Quarrels and discord mark CHP's local council votes

DAILY SABAH
ISTANBUL
Published 04.12.2019 14:27

The main opposition Republican People's Party (CHP) general congress process got off to a bumpy start as members were involved in quarrels during local party council meetings in Turkey's largest cities, reports said Wednesday.

The CHP has been holding meetings since September to elect local delegates ahead of the party's 37th general congress.

Several members participating in the voting process, held in various neighborhoods in Istanbul, Ankara and İzmir, got into fights over the party's lists.

Ankara's Prof. Dr. Ahmet Taner Kışlalı neighborhood was one of the places where CHP members complained about a number of technical issues affecting the outcome of the vote.

Party member Can Karatoprak claimed they were prevented from having vote observers, even though the CHP administration said they were entitled to them. Furthermore, he claimed that the ballot boxes were obscurely placed so that they could not be seen, even though there were more suitable places.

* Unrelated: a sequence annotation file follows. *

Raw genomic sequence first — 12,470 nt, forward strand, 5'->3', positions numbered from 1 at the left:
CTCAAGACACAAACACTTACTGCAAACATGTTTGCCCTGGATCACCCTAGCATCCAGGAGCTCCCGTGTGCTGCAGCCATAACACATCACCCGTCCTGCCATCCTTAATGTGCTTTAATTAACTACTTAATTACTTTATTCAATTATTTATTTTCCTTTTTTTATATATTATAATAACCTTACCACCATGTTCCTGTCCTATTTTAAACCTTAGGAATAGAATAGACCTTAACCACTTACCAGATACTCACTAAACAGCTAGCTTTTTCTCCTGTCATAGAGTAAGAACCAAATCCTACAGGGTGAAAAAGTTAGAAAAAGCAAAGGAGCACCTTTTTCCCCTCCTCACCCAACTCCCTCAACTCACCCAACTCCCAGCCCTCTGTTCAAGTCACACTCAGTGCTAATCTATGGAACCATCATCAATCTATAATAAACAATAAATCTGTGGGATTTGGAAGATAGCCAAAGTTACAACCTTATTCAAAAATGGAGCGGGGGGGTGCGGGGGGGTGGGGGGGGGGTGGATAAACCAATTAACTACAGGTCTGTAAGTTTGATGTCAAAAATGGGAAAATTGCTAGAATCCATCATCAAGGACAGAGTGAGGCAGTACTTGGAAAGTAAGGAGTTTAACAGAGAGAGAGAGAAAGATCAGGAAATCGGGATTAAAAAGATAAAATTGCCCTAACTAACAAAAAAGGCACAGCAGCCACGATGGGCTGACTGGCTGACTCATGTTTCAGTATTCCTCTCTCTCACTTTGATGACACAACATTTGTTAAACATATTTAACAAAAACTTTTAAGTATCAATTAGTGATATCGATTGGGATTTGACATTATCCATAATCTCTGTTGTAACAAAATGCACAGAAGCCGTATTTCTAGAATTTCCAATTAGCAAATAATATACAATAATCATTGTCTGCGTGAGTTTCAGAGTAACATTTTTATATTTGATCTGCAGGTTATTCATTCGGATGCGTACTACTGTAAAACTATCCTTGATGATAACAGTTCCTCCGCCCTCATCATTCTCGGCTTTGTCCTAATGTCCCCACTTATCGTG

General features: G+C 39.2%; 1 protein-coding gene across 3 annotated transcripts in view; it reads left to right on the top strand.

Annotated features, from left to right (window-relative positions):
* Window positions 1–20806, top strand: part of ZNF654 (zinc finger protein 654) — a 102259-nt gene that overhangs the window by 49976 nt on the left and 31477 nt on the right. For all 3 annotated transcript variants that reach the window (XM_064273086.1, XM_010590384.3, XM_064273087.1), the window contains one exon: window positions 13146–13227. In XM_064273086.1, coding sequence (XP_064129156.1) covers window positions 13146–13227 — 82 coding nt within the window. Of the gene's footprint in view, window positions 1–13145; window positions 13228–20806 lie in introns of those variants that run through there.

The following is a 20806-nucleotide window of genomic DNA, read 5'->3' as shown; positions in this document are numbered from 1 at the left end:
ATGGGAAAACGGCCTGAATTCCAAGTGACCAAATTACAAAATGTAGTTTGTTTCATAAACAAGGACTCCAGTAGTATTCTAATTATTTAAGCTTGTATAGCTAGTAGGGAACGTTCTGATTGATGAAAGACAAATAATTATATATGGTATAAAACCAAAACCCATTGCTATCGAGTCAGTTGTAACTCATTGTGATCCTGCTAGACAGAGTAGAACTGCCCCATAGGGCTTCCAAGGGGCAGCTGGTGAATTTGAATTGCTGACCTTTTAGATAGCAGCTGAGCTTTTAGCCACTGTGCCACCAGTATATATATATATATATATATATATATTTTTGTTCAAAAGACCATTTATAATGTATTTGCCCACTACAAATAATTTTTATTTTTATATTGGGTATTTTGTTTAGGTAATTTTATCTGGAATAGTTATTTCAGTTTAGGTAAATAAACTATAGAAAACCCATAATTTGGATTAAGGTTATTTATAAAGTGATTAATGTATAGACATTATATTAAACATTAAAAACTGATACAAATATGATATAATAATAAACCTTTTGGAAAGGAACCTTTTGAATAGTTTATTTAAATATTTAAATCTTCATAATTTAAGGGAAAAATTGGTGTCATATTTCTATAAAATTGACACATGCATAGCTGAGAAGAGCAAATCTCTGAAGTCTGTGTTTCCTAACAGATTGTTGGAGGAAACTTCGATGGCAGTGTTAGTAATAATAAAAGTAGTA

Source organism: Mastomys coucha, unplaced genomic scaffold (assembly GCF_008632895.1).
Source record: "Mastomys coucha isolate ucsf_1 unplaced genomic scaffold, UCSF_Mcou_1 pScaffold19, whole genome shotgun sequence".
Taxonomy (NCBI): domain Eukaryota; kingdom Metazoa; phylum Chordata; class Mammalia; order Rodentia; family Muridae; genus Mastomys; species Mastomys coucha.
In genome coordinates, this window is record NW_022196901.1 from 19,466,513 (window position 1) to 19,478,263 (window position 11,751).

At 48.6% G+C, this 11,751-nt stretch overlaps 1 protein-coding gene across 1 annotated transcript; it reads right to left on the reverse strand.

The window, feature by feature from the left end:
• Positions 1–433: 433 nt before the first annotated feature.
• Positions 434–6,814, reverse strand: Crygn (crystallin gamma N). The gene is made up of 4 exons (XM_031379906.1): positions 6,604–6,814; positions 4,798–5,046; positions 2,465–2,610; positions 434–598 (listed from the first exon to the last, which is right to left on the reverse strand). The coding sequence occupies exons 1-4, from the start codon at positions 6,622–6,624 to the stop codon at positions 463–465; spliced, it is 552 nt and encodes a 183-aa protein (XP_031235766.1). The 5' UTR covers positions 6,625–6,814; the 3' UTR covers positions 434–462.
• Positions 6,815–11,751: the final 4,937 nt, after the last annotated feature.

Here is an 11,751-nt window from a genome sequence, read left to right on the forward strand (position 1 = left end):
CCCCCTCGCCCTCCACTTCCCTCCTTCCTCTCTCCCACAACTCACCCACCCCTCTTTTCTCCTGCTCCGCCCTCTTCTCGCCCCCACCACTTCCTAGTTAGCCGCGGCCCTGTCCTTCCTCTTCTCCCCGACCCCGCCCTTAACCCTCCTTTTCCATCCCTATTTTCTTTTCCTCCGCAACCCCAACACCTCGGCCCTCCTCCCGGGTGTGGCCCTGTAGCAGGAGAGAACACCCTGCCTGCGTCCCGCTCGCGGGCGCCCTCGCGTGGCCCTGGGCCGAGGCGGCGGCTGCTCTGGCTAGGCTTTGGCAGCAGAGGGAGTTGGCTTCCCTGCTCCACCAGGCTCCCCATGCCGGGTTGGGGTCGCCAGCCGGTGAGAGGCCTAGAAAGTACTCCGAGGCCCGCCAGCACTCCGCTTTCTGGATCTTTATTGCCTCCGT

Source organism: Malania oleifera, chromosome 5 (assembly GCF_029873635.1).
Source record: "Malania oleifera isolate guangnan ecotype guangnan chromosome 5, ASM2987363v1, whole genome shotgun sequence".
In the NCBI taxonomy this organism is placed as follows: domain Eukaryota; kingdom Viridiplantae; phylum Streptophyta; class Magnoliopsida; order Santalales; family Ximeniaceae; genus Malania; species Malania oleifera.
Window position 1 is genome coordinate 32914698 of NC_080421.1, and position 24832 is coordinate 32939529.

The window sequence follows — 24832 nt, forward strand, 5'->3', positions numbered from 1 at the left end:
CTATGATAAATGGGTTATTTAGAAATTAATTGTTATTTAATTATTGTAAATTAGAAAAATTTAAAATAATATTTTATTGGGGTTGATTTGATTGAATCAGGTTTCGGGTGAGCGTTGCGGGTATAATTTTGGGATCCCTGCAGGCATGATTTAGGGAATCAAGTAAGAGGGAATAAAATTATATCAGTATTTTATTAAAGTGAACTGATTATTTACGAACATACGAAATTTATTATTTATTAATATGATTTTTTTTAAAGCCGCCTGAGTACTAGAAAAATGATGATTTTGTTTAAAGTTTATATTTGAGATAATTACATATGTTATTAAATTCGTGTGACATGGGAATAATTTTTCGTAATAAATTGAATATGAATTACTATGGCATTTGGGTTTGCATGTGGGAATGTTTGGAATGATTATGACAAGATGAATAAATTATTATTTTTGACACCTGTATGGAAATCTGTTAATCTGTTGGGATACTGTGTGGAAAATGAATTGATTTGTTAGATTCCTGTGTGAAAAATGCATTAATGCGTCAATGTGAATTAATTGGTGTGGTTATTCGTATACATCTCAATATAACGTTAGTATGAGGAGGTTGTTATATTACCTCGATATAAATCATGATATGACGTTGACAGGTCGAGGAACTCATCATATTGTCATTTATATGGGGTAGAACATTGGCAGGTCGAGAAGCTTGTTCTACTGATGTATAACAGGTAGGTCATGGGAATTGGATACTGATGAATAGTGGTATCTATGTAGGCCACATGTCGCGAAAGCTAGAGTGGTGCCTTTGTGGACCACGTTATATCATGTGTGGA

In Istanbul's Dikilitaş neighborhood, CHP members got into a brawl and the ballot boxes had to be brought to CHP's Istanbul headquarters under police supervision.

CHP İzmir Deputy Chair Sedredil Coşkuner was hospitalized after getting caught in the middle of a fight between party members.

The main opposition will start electing district delegates next week, and internal rivals within the party, who are tired of Chairman Kemal Kılıçdaroğlu and his inner circle, are expected to continue to express their frustration.

The party has also faced allegations that some of its members slandered former presidential candidate Muharrem İnce for allegedly visiting President Recep Tayyip Erdoğan.

President Erdoğan and İnce both rejected the claims. For his part, İnce argued that certain party members want to knock him out as a contender for party chairmanship and cut his influence. He mostly blamed Kılıçdaroğlu for his ineffective leadership and poor crisis management skills for the recent upsurge in intra-party incidents.

Share on Facebook Share on Twitter